Though work sites have been made safer through stricter standards and advanced personal protection equipment, some cases of workplace injury are unavoidable. For instance, an employee who doesn't properly follow applicable safety guidelines may put him or herself in harm's way, regardless of an employer's best efforts. Further, if a lockout/tagout procedure is overlooked at the end of a shift, workers on the next shift may be injured. The result of these errors is that work sites can be as dangerous as they are allowed to be. But with additional safety precautions and necessary oversight, individuals can be protected from hazards.
One aspect of complete safety is what happens after an accident occurs. In many instances, the response to the initial injury can determine the outcome of an employee's well-being. Ignoring the procedures that follow an emergency can be equally as detrimental as having workers unduly exposed to hazards in the first place.
"Employers should have a verified emergency action plan."
Managers, safety auditors and employers on industrial job sites are well-equipped to handle emergency situations. The key is to have a defined response process in place so everyone involved knows the proper actions to take.
Preparing for the worst
The first part of any quality response system is to have the necessary equipment, medical apparatuses and services in place in case any type of accident would happen. The Occupational Safety and Health Administration noted the most common emergency situations are:
- Natural disasters (floods, tornadoes, hurricanes, fires)
- Radiological accidents
- Chemical spills
- Toxic gas releases
- Civil disturbances
- Workplace violence
Among these types of emergencies, some cannot be controlled. But in any case, they should be planned for. Employers should have a verified action plan to help employees understand how to respond to emergencies. Included in such a plan should be escape routes, contact information of appropriate managers or safety workers and protocols for how to shut down on-site production, whether it be turning off equipment or sounding an alarm, OSHA stated.
With this critical information in place, accidents can be dealt with in a safe and effective manner, potentially limiting further loss, destruction or injury.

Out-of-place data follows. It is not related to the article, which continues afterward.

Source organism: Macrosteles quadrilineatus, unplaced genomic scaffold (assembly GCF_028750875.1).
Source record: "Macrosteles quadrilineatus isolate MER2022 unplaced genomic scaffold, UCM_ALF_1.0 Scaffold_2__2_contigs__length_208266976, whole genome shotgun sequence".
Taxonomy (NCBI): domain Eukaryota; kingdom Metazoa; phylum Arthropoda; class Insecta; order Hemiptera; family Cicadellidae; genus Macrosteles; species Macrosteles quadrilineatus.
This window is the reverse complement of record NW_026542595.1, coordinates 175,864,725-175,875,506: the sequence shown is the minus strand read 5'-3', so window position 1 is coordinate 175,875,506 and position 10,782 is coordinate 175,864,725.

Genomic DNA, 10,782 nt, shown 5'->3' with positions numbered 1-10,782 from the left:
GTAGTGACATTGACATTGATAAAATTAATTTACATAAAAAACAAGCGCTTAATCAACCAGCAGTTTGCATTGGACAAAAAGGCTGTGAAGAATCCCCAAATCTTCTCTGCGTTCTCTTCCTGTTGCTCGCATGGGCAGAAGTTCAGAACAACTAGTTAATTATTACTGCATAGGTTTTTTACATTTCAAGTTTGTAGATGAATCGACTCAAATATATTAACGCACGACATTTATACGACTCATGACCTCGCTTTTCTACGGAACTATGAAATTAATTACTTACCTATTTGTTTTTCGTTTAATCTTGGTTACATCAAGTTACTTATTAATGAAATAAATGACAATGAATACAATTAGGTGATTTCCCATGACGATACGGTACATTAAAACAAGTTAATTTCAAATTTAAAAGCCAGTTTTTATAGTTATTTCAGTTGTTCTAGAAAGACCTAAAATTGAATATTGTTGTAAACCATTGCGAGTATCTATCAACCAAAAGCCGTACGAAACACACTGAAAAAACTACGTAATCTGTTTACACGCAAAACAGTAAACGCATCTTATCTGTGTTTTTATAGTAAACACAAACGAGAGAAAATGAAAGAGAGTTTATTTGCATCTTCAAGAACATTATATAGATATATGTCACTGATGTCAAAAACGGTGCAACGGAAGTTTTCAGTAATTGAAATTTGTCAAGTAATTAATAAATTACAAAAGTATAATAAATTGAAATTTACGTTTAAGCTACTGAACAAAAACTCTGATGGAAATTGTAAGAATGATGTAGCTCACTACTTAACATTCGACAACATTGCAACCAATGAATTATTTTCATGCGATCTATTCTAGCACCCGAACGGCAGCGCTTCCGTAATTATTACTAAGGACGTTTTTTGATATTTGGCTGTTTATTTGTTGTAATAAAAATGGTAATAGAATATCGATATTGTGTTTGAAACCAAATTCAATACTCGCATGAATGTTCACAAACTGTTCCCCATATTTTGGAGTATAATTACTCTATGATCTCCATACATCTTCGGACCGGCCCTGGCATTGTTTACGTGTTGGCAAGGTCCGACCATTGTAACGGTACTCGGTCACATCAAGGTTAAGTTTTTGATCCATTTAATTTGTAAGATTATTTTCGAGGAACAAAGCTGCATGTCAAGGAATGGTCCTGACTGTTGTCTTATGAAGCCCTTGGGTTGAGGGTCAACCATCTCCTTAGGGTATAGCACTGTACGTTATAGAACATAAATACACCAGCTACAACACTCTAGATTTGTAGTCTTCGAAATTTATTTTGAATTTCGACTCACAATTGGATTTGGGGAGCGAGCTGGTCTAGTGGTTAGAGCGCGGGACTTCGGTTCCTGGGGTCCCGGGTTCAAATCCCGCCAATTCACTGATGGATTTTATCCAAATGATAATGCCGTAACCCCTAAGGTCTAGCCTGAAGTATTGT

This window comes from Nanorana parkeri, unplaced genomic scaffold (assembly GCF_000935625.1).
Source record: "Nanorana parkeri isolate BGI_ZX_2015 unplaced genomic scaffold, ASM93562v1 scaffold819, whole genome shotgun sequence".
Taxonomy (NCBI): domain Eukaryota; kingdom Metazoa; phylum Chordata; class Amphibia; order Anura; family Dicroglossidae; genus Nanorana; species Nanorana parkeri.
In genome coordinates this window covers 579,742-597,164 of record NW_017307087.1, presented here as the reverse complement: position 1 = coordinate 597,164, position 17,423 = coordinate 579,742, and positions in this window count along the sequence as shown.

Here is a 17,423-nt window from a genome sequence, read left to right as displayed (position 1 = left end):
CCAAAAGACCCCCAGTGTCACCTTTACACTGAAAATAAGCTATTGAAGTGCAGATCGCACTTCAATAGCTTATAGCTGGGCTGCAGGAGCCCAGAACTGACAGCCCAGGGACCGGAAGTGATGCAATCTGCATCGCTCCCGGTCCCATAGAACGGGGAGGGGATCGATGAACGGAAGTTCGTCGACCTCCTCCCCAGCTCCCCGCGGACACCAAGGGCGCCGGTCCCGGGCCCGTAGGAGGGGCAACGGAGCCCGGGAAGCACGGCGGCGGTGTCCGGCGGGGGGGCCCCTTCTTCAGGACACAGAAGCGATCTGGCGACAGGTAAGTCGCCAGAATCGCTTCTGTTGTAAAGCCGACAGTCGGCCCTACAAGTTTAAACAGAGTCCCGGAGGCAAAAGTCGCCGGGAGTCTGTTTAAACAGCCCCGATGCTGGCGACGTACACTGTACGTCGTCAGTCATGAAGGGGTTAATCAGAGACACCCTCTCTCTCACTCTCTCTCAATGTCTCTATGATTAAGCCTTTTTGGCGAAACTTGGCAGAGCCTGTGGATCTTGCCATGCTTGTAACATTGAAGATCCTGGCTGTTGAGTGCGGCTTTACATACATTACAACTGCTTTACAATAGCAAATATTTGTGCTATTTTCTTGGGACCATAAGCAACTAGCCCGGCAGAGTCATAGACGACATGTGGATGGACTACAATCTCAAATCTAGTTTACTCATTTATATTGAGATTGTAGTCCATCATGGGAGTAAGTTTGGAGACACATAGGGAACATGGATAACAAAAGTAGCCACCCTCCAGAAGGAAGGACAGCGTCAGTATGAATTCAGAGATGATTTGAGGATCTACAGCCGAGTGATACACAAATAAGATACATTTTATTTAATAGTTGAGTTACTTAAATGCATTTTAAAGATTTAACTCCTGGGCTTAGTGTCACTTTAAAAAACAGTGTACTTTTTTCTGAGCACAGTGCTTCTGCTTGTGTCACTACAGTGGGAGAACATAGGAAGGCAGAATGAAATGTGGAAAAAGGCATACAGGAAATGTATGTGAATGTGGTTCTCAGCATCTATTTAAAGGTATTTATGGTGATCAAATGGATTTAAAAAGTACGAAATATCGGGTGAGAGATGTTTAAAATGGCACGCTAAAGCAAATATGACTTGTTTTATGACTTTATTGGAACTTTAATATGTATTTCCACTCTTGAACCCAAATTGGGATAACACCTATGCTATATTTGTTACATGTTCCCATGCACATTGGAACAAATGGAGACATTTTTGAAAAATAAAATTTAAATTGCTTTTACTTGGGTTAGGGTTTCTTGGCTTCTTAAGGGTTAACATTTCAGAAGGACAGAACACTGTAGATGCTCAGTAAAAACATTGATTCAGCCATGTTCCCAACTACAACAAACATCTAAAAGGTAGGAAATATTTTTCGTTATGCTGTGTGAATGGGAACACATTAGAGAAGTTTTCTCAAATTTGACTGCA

Distributing safety equipment
In any emergency situation, those in the vicinity need access to adequate safety equipment. Whether it's a commercial construction site, a manufacturing plant or an industrial warehouse, workers should know where to find and how to use PPE.
This means hard hats, goggles, respirators, gloves and other types of body protections. The Centers for Disease Control and Prevention also noted hearing and skin protection should be incorporated into a response plan.
The U.S. Environmental Protection Agency categorized PPE into four distinct categories based on the severity of the hazard. For more extreme cases, chemical-resistant clothing, face shields and self-contained breathing apparatuses (SCBA) are necessary. For the most dangerous situations, full-body chemical- and vapor-protective suits should also be on hand.
"Third-party service providers can offer safety, communications and monitoring support."
In these scenarios, the distribution of this equipment is critical because hurried, frantic workers may not be thinking clearly about their safety or the dangers they face. Though companies vary in their approach to coordinating these efforts, it's suggested that an internal safety professional organizes and distributes protective gear.
Working with service responders
Not every work site is capable of dealing with high-risk dangers or disasters. Though they may have necessary procedures and equipment in place, employers also need an external responder that is immediately alerted of problems.
Many industrial employers work laterally with HAZMAT teams, police and fire departments and local ambulatory crews, OSHA noted.
Third-party service providers can also offer safety, communications and monitoring support to ensure all precautions are being taken and emergency responders are duly notified. Whether it's supplying employers with the most advanced respiratory devices, surveillance instruments or hazard-detection systems, service providers are a critical component of any response plan.
Under dire conditions, telephones or alarms may not work if they are obstructed or damaged in any way. This means attempts to contact emergency responders can be slow or impeded. However, an external control center or radio support can send out calls for help despite internal site failures.
Employers who position themselves for a safe and speedy response to disasters can keep their work sites running smoothly and avoid further human errors.